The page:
Chris Hunter is co-founder of Phusion Projects, LLC, a Chicago-based alcoholic beverage company that sells its products (including Four Loko and Moskato Life) nationwide. He shares the three lessons that made it possible.

I've always had the entrepreneurial spirit, and it has taken me in all kinds of crazy directions, from selling bulk candy on my grade school bus to starting a magazine in college. Not all of my previous ventures were successful, but when I was 26 years old, my partners and I started Phusion Projects LLC, which has since grown to become the sixth-largest U.S.-owned beer company.

Here are the biggest lessons I still remind myself of just about every day:

1. Develop a thick skin.
Let's face it: Entrepreneurship isn't for the meek. When you start out, you are an unknown underdog truly "living on a dream." This isn't an easy place to be. You are going to hear "no" from customers. You are going to face issues with suppliers, partners and co-workers. And you are very likely to be working on a shoestring budget.

This is the perfect time to develop a thick skin. As the saying goes, "it's not personal, it's business."

Don't think for a minute that these issues go away as your business grows, either. If anything, they grow with it. With that being said, the earlier you can learn not to take things personally, the better.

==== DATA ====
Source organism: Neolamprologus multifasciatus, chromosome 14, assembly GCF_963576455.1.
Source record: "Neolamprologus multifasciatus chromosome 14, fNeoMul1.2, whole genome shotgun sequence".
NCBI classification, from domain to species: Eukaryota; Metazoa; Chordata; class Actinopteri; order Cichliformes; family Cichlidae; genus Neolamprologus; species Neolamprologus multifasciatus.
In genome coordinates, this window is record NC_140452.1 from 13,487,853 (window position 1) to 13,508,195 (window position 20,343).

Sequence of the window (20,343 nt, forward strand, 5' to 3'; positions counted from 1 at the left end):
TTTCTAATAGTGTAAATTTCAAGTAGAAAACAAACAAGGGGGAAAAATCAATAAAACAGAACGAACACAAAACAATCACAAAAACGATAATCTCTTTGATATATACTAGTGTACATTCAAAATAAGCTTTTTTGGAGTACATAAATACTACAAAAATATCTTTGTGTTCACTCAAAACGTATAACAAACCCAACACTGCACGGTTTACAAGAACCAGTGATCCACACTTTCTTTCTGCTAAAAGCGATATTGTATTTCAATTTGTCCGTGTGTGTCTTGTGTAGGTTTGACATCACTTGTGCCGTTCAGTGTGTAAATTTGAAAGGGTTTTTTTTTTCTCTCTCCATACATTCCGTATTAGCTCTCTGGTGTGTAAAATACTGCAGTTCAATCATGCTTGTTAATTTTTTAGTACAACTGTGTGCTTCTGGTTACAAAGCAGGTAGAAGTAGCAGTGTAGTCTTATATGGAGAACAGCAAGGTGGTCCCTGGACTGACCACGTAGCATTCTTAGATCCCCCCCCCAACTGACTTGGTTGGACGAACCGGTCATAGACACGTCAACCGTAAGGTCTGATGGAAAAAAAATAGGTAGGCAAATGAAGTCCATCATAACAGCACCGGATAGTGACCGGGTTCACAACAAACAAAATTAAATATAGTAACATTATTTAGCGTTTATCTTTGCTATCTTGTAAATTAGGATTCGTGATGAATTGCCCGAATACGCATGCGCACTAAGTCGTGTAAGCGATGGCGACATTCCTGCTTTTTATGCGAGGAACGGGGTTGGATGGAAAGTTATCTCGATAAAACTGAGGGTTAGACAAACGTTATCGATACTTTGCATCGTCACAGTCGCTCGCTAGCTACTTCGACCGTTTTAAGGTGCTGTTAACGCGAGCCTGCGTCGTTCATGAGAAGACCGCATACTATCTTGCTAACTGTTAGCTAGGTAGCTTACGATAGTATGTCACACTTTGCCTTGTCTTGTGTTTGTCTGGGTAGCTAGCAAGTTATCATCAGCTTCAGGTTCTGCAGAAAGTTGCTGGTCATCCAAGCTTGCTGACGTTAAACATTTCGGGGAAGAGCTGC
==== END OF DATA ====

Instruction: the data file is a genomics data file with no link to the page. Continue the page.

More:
2. Be adept at adapting. 
Building a company, especially when in startup mode, takes a lot of energy, but it also provides more than a few adrenaline rushes. When you close your first deal or outsell your competition for the first time, it gives you a buzz.

As a result, we easily get caught up in what I call the Entrepreneur's Curse. You constantly look for the next new and exciting project to work on, company to start, or business to invest in. As your growing team starts taking things off your plate, it can seem like one company just isn't enough; things aren't moving fast enough and there isn't enough for you to do.

But this is part of the natural evolution of a company. As it moves from a startup to an established business, things change--and that includes the pace of business, along with your role in it. If you want to keep your job, you must be able to transition from being a startup entrepreneur to a corporate entrepreneur.  Learn how to over communicate, delegate, and keep everyone informed. Otherwise, you'll cause frustration for yourself and your team.

3. Keep your eye on the prize.
Like many entrepreneurs, I've learned that I move really fast. I resolve things in my head quickly and don't like to get caught up in the details. But as they say, the devil really is in the details. An idea or concept can be game-changing, but if it is not executed on well, it is worthless. To have proper execution, there must be a clear plan of action. To create a clear plan of action, there must be focus.

As a result, what I have started to do is take on fewer projects at a time and try to stay very close to them, at least until they are self-sustaining. For me, that means being involved in things that I normally wouldn't, right down to the smallest details. But that first-hand exposure to a project can give you the insight you'll need to provide all the tools necessary to ensure continued high-level execution, long after you've moved on to the next exciting challenge.